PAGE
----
Some authors suggest that the stress-triggered hormones affect the client’s memory, and that a client can provide more accurate statements if he or she waits 24 hours and gets some sleep before giving a formal statement.5 The attorney should ask about the investigating department’s officer-involved shooting policy. If, like New York City, it requires that officers be given 24 hours and bed rest before giving a statement, and the client was pressured to give a statement sooner, the attorney may have good fodder for cross-examination
Be skeptical about testimony by emergency room doctors. A 1994 study showed that hospital trauma specialists misinterpreted the number of gunshot wounds and mis-identified entry and exit wounds in 52.2 percent of cases studied (i.e., slightly worse than if they had guessed randomly)
Things become more complex when a defender attacks an aggressor to protect a third-party. In some states, the defender stands in the shoes of the defendee. If the defendee is, for example, an initial aggressor or involved in mutual combat, then the defender acts at his or her peril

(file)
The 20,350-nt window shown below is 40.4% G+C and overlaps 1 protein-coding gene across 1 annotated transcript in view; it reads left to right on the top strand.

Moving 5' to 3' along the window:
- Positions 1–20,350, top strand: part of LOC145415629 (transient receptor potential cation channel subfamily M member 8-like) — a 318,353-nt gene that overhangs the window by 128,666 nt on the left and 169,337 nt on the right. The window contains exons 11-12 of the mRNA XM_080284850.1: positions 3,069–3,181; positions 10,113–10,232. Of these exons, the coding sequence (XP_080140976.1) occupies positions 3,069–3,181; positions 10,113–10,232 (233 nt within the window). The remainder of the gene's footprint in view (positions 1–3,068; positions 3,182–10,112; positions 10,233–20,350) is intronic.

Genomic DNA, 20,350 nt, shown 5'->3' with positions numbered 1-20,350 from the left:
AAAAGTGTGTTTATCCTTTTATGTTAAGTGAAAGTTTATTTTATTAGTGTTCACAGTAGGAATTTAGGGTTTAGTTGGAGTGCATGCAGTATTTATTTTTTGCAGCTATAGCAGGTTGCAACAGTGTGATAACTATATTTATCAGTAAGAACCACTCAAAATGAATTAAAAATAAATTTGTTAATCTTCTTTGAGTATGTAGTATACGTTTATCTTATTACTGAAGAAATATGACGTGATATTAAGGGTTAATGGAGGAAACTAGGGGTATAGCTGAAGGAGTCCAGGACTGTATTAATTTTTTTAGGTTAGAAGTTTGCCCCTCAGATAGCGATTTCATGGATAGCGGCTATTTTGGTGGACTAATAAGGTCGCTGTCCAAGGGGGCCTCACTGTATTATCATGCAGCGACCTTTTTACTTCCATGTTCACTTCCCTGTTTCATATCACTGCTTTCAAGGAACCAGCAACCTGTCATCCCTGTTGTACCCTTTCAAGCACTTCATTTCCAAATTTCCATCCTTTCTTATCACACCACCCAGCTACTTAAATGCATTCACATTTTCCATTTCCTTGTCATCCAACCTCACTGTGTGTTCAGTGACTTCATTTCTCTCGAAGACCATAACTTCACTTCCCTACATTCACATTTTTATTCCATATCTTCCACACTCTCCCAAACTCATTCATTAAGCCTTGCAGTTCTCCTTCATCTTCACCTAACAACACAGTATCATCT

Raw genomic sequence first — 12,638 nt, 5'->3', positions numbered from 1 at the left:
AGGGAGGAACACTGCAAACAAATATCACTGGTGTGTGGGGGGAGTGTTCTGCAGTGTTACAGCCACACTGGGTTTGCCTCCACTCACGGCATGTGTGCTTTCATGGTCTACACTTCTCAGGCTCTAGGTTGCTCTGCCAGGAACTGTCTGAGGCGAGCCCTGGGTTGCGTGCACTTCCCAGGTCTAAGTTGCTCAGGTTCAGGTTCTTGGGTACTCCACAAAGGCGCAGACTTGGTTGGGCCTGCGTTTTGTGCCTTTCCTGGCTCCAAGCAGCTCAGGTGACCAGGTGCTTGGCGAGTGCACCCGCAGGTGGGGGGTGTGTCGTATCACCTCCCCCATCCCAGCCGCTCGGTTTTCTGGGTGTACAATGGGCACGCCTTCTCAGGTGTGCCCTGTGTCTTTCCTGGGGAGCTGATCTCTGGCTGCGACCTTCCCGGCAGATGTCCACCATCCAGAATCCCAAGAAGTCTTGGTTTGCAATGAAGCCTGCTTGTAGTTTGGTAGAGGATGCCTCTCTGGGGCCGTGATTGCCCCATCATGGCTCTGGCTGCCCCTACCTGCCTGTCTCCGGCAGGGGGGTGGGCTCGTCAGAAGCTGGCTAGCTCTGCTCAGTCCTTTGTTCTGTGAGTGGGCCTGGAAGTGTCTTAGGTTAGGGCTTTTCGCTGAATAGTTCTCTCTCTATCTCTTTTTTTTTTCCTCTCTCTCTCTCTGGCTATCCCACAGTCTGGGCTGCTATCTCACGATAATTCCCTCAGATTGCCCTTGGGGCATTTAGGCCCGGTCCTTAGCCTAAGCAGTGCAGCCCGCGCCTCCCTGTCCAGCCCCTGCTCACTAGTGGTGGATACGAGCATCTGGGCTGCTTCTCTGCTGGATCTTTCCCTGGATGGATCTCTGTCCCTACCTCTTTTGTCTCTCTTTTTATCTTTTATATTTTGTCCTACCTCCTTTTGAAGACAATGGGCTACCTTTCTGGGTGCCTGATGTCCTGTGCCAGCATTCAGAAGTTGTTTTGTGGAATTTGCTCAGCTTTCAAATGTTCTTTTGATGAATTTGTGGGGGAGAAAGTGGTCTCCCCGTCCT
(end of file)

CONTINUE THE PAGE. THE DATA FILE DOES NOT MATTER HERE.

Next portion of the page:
‘Killer’ Bullets and Hair-Triggers
The attorney should research the weapon and ammunition the client used. Ask the client why he purchased and carried that specific weapon. Research its self-defense uses.
The client will be in the strongest position if he or she used a firearm and ammunition similar to that issued to local police departments
Why Was the Client Armed?